‘My dad Roy Kinnear died filming a stunt. Why are lives still at risk?’
More than 30 years ago the actor Roy Kinnear died after being thrown from a horse while filming The Return of the Musketeers in Spain. He had dreaded shooting that particular scene because it involved having to “thunder” at speed across a cobbled bridge, despite the danger and his lack of horsemanship.
His tragic death seemed to shock the industry into realising the need for health and safety changes, but his son Rory Kinnear, who followed his father into acting, has told the Observer that lives are still being put at risk, with corners cut due to the pressures of time and budgets – “all for the sake of a thrilling shot”.
He said: “No one has ever seen a shot and thought, ‘that is worth the death of whoever made it’.”
Rory was just 10 when he lost his father, one of Britain’s best-loved comic character actors, who had been a member of the Royal Shakespeare Company (RSC) and played the servant Planchet in his last film.
Despite being an inexperienced rider, he was not offered a stunt double and his horse slipped after the film company put sand on the cobbles “in the mistaken belief that would give it more grip, but actually made it slippier”, his son said. “He wrote a letter to my mum just before he set off, saying, ‘just about to do a stunt that even the stuntmen have said is too dangerous’. They all knew, and yet the shot was still prioritised over the safety of actors.”
He was speaking out on the fifth anniversary of the tragic on-set death of respected British cameraman Mark Milsome, who was killed while filming a car stunt on location in 2017. Rory Kinnear has worked with the RSC and the National Theatre – winning an Olivier Award in 2014 for his depiction of Iago in the latter’s production of Othello – and played MI6 operative Bill Tanner in the four most recent Bond films.
He is a patron of the Mark Milsome Foundation (MMF), a charity dedicated to supporting young people wanting to enter the industry.
Its research into health and safety shows that in the five years since Milsome’s death, “nothing has changed to improve crew safety”.
Kinnear said: “For me, it’s 34 years… Mark left behind a teenage daughter, just as my sister was left behind without a father.” He added: “I’ve certainly seen huge stars feel cowed into doing something that they’ve not wanted to do.”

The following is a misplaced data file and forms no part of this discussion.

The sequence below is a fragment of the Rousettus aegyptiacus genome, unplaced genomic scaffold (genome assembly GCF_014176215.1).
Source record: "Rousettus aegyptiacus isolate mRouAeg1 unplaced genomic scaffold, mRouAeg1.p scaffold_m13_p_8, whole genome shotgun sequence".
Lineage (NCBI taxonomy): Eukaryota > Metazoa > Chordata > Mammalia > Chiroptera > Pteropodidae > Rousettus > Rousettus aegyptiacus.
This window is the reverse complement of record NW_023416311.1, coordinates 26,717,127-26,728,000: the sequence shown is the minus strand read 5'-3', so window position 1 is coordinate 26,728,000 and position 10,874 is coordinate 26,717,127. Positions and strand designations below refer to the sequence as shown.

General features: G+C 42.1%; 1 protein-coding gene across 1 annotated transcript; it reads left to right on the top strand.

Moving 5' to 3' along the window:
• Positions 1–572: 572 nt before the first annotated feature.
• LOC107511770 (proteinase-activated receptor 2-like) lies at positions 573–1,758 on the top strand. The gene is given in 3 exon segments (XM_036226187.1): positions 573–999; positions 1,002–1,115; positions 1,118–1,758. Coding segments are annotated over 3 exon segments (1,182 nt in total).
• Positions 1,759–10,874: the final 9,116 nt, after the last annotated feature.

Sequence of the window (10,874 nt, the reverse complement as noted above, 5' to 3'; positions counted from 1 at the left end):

MMF’s chair, Samantha Wainstein, echoed his calls for long overdue change. “Mark was unnecessarily killed while filming a car stunt,” she said. “Five years have passed. We are marking this tragic date by demanding mandatory health and safety education for all crew working in film and television.”
The foundation’s research found “a stigma surrounding saying ‘no’ to potentially precarious/dangerous situations on set”, with stunts often rushed because of time and money. Those working on productions “feel pressured to be compliant, even when they may be putting their own lives, and the lives of others at risk”.
One crew member recalled that, while filming inside a morgue, the lighting director insisted on having the UV lights on, even though the mortuary staff said this was only done at night when the room was unoccupied: “Later that night, I woke up, unable to see and with very, very swollen eyes. In total, 16 members of cast and crew were affected and it turned out that the UV lights had burnt our retinas. The pain and symptoms lasted three days… No-one was held accountable… I was advised not to take the matter further as it could affect my future work.”
MMF has countless examples of tragic accidents beyond the recent case in which cinematographer Halyna Hutchins was shot on the Alec Baldwin film Rust with a prop gun loaded with live ammunition.
Wainstein said: “One of the MMF team has personally worked on two films on which crew members were killed, and another on which a crew member had to have their leg amputated as the result of an accident.”
In addition, the hours are so punishing that one script supervisor fell asleep at the wheel and almost wrote her car off.
Under a Freedom of Information Request, the Health and Safety Executive revealed around 160 non-fatal injuries on set, including “falls from a height”, in the five years until February 2022.
Ben Pepper, senior associate at Bolt Burdon Kemp, a law firm specialising in serious injury claims, said: “The pressure to make film stunts bigger, better and more dangerous, is leading to more accidents. More often than not these on-set accidents are entirely avoidable and are as a result of a production’s failure to take reasonable steps to prevent or minimise the risks. These accidents happen despite our very strict health and safety laws. Better education on sets and stronger enforcement of the regulations is blatantly needed.”
The MMF has an online training course that aims to protect cast and crew and prevent further tragedies. Kinnear believes it should be compulsory. “Within 18 months of the response to the #metoo movement, there were on-set intimacy coordinators pretty much throughout. The same with Covid protocols,” he said. “I don’t see why that can’t also be the same for something that can often prevent serious injury or death.”
Milsome’s widow, Andra Milsome, said: “No one should have to worry that they aren’t going to make it home safely at the end of the day.”